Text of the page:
Coal swasp comment: Bears tighten their grip on oversupplied European coal market
Weak physical coal prices sent the European curve lower on Wednesday, with spot swaps prices taking the brunt of the falls once again as physical levels remained firmly below the $90/tonne mark.
The far curve also posted losses, although sources said the values were better supported, widening the contango.
Physical coal prices fell further, with DES ARA July '12 trade changing hands three times at $88.00/tonne, down by $3.00/tonne from the reported mid-market price at $91.00/tonne on Tuesday.
Later on in the day, a 50,000 tonne June '12 cargo also changed hands at $88.00/tonne (through globalCOAL), down from a trade at $90.50/tonne on Monday.
According to market participants, the European market remains oversupplied with US and Colombian coal, while utilities still have more stock than they are able to burn. "A lot of US and Colombian coal is still being offered," one physical trader said. "At the same time, utilities are long, so they are selling."
But, with physical prices now falling to their lowest levels since ICIS began collecting the data, the market is speculating about further downside potential. "I doubt prices would go much further," one source said. "I think $85.00/tonne would be the low."
Another financial coal trader said he was "cautious over how sustainable such low levels can be", indicating that producers could start withdrawing their cargoes if prices fall too far.
Although coal burn in Europe remains high because of the attractive clean dark spreads, the persistent oversupply in the physical market wiped $5.50/tonne from the CIF ARA June '12 contract this week alone.
However, while spot levels are falling sharply, market participants on Wednesday pointed out that the time spreads on the far curve are widening. "The back end is holding up reasonably well, with time spreads widening," one trader said. "For example, the spread between Q3 and Q4 '12 has widened from around $4.20/tonne to $4.95/tonne in just a few days."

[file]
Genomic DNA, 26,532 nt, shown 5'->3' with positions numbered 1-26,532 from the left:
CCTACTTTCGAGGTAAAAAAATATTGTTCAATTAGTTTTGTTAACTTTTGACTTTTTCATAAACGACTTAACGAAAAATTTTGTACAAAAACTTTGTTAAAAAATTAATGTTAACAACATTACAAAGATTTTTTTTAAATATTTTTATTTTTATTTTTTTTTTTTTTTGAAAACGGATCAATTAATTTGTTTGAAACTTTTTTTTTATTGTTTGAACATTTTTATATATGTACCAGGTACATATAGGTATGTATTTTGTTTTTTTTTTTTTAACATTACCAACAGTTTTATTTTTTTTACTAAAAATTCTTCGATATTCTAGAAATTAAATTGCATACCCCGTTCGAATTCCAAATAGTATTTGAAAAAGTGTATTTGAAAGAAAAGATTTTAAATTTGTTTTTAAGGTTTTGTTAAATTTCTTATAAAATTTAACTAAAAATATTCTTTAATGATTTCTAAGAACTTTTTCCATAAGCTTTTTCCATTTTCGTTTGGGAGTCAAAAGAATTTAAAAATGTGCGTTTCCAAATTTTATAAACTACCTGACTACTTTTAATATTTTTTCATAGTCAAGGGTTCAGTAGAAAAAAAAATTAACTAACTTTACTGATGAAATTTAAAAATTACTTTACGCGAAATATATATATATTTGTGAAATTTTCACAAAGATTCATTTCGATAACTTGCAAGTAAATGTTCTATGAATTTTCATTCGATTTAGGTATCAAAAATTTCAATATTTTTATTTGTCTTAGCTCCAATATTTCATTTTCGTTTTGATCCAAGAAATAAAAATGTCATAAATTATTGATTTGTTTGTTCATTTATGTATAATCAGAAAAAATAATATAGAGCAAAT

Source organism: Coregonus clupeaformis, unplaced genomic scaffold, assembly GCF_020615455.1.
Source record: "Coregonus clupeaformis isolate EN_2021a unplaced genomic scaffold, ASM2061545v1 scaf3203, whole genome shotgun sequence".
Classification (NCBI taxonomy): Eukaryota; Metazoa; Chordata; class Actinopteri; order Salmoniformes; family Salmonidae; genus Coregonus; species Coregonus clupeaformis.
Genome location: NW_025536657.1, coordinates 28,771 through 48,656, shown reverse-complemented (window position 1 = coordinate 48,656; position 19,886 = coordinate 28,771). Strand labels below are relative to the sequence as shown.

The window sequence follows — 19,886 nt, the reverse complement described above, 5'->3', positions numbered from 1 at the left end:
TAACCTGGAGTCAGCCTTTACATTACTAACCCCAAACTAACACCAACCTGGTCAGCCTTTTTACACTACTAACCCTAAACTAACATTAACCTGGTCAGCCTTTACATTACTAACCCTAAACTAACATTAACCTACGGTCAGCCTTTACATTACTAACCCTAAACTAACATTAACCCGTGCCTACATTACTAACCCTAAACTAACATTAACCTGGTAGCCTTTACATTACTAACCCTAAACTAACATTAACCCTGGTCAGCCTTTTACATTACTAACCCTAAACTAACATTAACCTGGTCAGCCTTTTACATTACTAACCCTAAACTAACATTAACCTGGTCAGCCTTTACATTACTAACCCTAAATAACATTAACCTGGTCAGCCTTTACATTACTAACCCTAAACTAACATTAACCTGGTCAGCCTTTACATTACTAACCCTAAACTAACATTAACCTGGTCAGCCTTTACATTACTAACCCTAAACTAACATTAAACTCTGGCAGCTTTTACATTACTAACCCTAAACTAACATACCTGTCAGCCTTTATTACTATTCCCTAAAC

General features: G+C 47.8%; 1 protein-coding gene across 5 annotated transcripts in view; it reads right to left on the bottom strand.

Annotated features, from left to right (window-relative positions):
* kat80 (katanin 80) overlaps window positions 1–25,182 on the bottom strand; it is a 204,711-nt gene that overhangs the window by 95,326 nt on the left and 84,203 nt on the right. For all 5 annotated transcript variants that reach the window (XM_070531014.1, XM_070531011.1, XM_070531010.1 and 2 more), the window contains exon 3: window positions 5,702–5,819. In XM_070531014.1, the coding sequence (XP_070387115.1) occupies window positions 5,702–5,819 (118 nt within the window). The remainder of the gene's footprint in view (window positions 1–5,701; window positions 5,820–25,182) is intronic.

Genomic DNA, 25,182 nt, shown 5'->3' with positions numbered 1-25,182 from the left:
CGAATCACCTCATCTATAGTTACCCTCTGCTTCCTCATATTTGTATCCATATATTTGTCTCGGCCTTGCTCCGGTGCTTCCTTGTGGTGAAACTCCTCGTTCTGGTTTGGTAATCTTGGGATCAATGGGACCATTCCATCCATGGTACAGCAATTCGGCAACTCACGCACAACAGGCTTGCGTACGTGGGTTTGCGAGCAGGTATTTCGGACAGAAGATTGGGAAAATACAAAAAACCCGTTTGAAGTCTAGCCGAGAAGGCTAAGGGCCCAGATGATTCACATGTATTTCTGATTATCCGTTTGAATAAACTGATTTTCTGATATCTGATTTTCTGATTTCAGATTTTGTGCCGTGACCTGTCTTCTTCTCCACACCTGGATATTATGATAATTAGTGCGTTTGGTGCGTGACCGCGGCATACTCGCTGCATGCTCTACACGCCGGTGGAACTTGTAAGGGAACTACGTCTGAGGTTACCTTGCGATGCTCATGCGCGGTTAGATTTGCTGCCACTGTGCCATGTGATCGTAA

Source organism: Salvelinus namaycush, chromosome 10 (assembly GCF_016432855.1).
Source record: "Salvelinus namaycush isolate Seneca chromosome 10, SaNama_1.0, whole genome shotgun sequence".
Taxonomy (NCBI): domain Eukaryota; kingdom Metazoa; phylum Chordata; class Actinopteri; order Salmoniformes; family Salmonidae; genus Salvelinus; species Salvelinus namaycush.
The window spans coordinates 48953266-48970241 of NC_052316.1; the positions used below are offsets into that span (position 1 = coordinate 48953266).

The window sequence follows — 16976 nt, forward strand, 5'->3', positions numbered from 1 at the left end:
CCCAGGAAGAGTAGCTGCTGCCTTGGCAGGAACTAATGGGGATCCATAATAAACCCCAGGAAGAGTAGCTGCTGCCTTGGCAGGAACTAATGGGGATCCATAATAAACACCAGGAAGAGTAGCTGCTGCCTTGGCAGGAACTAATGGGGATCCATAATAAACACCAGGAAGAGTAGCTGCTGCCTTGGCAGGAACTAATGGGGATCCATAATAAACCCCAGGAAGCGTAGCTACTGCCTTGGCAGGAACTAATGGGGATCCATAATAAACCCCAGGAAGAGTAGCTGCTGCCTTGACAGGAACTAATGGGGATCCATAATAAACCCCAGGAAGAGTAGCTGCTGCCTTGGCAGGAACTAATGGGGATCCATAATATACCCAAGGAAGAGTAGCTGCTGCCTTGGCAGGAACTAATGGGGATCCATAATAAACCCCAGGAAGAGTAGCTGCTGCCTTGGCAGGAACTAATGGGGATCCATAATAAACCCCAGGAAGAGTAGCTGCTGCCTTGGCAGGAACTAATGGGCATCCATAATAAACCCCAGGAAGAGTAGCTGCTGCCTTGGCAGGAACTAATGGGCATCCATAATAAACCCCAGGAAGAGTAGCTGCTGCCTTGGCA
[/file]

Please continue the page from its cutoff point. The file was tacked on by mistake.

Meanwhile, the European benchmark CIF ARA Calendar Year 2013 contract tested the intra-day lows at $106.25/tonne on Wednesday before retracing some of its losses to close at $106.60/tonne, a fall in value of $0.85/tonne day on day.
The South African market was also bearish, with Chinese and Indian traders still showing little interest.
A capesize FOB RB June '12 physical cargo traded at $97.00/tonne in the morning (through globalCOAL), down from an offer at $101.50/tonne in the previous session. The trade was the first FOB RB June '12 transaction reported to ICIS and the lowest spot FOB RB physical deal in more than 18 months, ICIS data showed.
Although South African physical prices remain several $/tonne higher than their DES ARA equivalents, one physical trader said the "implied freight is roughly around the level where it should be".
Low liquidity stemmed the losses on the spot and near-curve financial contracts in South Africa, with contracts posting only small session-on-session losses, traders said. However, the far curve inched higher, with one trader attributing the support to underlying Indian demand.
That narrowed the implied freight on the front-year financial products to $0.75/tonne from a $1.65/tonne spread on Tuesday. MV
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